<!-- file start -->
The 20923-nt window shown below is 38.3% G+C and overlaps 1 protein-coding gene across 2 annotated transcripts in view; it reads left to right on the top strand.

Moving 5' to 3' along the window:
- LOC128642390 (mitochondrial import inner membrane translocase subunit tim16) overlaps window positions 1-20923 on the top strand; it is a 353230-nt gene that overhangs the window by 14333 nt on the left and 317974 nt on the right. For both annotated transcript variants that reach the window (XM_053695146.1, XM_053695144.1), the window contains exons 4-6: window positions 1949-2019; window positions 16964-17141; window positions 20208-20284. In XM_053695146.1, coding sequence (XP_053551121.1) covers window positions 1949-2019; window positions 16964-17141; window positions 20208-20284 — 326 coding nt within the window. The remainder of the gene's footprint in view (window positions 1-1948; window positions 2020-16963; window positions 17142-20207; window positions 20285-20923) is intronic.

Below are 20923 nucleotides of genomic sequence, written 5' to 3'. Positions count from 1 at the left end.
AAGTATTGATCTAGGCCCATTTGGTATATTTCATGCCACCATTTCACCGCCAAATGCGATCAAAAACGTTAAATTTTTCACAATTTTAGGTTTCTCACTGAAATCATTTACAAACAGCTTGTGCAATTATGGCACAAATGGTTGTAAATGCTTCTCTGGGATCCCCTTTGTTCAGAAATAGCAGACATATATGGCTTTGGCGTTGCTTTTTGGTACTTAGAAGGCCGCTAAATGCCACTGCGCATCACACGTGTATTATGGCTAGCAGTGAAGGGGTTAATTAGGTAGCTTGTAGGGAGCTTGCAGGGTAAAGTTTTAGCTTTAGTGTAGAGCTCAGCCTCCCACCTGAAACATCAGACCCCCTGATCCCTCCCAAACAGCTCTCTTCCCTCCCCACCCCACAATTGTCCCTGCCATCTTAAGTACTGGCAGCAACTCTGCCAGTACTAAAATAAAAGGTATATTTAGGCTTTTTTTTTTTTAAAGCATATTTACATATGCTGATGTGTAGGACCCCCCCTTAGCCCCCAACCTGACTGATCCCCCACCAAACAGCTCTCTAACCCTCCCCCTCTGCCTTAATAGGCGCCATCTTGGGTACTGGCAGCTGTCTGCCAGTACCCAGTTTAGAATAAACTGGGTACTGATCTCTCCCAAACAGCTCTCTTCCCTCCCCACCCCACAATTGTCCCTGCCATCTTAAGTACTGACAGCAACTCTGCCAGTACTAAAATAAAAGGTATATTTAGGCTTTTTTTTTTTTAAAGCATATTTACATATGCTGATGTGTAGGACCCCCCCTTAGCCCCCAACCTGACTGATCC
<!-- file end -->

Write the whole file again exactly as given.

The 20923-nt window shown below is 38.3% G+C and overlaps 1 protein-coding gene across 2 annotated transcripts in view; it reads left to right on the top strand.

Moving 5' to 3' along the window:
- LOC128642390 (mitochondrial import inner membrane translocase subunit tim16) overlaps window positions 1-20923 on the top strand; it is a 353230-nt gene that overhangs the window by 14333 nt on the left and 317974 nt on the right. For both annotated transcript variants that reach the window (XM_053695146.1, XM_053695144.1), the window contains exons 4-6: window positions 1949-2019; window positions 16964-17141; window positions 20208-20284. In XM_053695146.1, coding sequence (XP_053551121.1) covers window positions 1949-2019; window positions 16964-17141; window positions 20208-20284 — 326 coding nt within the window. The remainder of the gene's footprint in view (window positions 1-1948; window positions 2020-16963; window positions 17142-20207; window positions 20285-20923) is intronic.

Below are 20923 nucleotides of genomic sequence, written 5' to 3'. Positions count from 1 at the left end.
AAGTATTGATCTAGGCCCATTTGGTATATTTCATGCCACCATTTCACCGCCAAATGCGATCAAAAACGTTAAATTTTTCACAATTTTAGGTTTCTCACTGAAATCATTTACAAACAGCTTGTGCAATTATGGCACAAATGGTTGTAAATGCTTCTCTGGGATCCCCTTTGTTCAGAAATAGCAGACATATATGGCTTTGGCGTTGCTTTTTGGTACTTAGAAGGCCGCTAAATGCCACTGCGCATCACACGTGTATTATGGCTAGCAGTGAAGGGGTTAATTAGGTAGCTTGTAGGGAGCTTGCAGGGTAAAGTTTTAGCTTTAGTGTAGAGCTCAGCCTCCCACCTGAAACATCAGACCCCCTGATCCCTCCCAAACAGCTCTCTTCCCTCCCCACCCCACAATTGTCCCTGCCATCTTAAGTACTGGCAGCAACTCTGCCAGTACTAAAATAAAAGGTATATTTAGGCTTTTTTTTTTTTAAAGCATATTTACATATGCTGATGTGTAGGACCCCCCCTTAGCCCCCAACCTGACTGATCCCCCACCAAACAGCTCTCTAACCCTCCCCCTCTGCCTTAATAGGCGCCATCTTGGGTACTGGCAGCTGTCTGCCAGTACCCAGTTTAGAATAAACTGGGTACTGATCTCTCCCAAACAGCTCTCTTCCCTCCCCACCCCACAATTGTCCCTGCCATCTTAAGTACTGACAGCAACTCTGCCAGTACTAAAATAAAAGGTATATTTAGGCTTTTTTTTTTTTAAAGCATATTTACATATGCTGATGTGTAGGACCCCCCCTTAGCCCCCAACCTGACTGATCC